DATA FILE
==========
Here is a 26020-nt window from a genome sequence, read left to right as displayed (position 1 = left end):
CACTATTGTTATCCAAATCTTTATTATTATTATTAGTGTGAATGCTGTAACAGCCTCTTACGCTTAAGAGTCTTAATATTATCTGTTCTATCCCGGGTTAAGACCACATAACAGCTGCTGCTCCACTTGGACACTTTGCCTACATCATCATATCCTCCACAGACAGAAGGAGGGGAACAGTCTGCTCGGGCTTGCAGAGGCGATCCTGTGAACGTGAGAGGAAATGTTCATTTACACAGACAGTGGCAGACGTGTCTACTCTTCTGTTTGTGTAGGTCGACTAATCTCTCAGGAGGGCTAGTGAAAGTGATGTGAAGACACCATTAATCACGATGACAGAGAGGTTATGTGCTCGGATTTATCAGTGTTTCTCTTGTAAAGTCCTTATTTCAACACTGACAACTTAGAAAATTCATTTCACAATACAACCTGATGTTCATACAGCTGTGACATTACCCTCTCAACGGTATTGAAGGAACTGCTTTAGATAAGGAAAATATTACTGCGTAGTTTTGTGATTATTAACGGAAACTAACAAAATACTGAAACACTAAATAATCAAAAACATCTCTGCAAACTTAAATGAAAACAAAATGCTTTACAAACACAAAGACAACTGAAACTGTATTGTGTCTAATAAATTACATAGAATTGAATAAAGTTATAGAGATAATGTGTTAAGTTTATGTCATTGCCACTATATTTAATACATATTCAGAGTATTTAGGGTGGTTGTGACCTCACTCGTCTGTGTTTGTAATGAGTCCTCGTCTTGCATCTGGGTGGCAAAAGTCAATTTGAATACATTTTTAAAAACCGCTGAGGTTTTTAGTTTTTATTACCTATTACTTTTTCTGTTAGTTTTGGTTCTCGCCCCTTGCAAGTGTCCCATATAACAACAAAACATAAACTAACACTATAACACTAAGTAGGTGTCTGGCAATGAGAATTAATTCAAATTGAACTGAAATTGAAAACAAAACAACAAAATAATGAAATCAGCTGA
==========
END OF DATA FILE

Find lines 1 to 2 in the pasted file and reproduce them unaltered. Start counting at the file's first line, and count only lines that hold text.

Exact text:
Here is a 26020-nt window from a genome sequence, read left to right as displayed (position 1 = left end):
CACTATTGTTATCCAAATCTTTATTATTATTATTAGTGTGAATGCTGTAACAGCCTCTTACGCTTAAGAGTCTTAATATTATCTGTTCTATCCCGGGTTAAGACCACATAACAGCTGCTGCTCCACTTGGACACTTTGCCTACATCATCATATCCTCCACAGACAGAAGGAGGGGAACAGTCTGCTCGGGCTTGCAGAGGCGATCCTGTGAACGTGAGAGGAAATGTTCATTTACACAGACAGTGGCAGACGTGTCTACTCTTCTGTTTGTGTAGGTCGACTAATCTCTCAGGAGGGCTAGTGAAAGTGATGTGAAGACACCATTAATCACGATGACAGAGAGGTTATGTGCTCGGATTTATCAGTGTTTCTCTTGTAAAGTCCTTATTTCAACACTGACAACTTAGAAAATTCATTTCACAATACAACCTGATGTTCATACAGCTGTGACATTACCCTCTCAACGGTATTGAAGGAACTGCTTTAGATAAGGAAAATATTACTGCGTAGTTTTGTGATTATTAACGGAAACTAACAAAATACTGAAACACTAAATAATCAAAAACATCTCTGCAAACTTAAATGAAAACAAAATGCTTTACAAACACAAAGACAACTGAAACTGTATTGTGTCTAATAAATTACATAGAATTGAATAAAGTTATAGAGATAATGTGTTAAGTTTATGTCATTGCCACTATATTTAATACATATTCAGAGTATTTAGGGTGGTTGTGACCTCACTCGTCTGTGTTTGTAATGAGTCCTCGTCTTGCATCTGGGTGGCAAAAGTCAATTTGAATACATTTTTAAAAACCGCTGAGGTTTTTAGTTTTTATTACCTATTACTTTTTCTGTTAGTTTTGGTTCTCGCCCCTTGCAAGTGTCCCATATAACAACAAAACATAAACTAACACTATAACACTAAGTAGGTGTCTGGCAATGAGAATTAATTCAAATTGAACTGAAATTGAAAACAAAACAACAAAATAATGAAATCAGCTGA